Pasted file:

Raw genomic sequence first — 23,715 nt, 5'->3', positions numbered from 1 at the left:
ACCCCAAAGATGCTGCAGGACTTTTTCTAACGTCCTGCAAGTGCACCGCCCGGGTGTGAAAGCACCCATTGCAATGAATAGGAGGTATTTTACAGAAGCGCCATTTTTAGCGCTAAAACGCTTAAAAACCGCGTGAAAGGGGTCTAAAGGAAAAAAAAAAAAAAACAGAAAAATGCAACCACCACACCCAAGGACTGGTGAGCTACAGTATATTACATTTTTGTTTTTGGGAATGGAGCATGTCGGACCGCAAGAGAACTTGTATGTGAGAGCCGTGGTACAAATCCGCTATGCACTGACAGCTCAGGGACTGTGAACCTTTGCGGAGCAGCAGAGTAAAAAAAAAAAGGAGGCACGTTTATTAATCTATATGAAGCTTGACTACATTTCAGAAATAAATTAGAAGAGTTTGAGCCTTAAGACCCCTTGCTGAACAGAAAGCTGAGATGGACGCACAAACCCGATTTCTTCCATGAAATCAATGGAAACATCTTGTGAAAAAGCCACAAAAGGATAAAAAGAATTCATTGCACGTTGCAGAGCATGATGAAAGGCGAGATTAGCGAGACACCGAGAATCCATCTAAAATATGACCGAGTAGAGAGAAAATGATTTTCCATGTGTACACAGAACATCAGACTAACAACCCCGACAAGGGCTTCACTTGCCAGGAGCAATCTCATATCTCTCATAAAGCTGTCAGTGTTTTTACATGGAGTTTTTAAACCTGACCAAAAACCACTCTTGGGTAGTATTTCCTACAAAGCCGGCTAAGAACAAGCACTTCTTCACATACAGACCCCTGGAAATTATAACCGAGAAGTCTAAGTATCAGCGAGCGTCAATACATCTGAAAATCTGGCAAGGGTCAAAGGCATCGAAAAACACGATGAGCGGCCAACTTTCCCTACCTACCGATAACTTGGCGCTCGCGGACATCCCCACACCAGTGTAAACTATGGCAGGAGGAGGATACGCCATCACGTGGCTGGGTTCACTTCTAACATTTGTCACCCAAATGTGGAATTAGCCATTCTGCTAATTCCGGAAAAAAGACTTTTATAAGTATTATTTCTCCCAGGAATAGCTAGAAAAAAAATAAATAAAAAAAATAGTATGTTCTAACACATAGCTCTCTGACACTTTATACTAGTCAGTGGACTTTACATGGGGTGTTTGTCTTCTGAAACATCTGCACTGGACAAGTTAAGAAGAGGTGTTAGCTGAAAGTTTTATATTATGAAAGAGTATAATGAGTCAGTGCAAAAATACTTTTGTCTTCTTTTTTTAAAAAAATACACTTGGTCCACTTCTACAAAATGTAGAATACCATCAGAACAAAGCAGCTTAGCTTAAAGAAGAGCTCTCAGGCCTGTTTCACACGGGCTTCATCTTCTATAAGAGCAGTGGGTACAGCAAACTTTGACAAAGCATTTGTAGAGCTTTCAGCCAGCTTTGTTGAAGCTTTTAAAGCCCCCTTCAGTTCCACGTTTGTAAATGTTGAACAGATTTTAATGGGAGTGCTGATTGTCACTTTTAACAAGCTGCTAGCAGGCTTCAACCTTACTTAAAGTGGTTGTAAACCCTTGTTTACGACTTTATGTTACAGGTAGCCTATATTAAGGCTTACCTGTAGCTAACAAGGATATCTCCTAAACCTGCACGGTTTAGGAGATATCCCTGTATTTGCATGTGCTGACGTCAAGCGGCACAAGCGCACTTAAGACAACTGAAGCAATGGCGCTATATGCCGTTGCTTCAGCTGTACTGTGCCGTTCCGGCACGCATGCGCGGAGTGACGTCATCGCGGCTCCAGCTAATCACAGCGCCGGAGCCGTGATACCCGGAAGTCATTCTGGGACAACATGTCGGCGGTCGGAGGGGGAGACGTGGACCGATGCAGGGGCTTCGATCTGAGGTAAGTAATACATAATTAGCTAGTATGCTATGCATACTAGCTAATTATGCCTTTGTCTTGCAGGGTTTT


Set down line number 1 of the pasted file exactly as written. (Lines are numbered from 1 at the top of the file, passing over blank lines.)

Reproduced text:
Raw genomic sequence first — 23,715 nt, 5'->3', positions numbered from 1 at the left: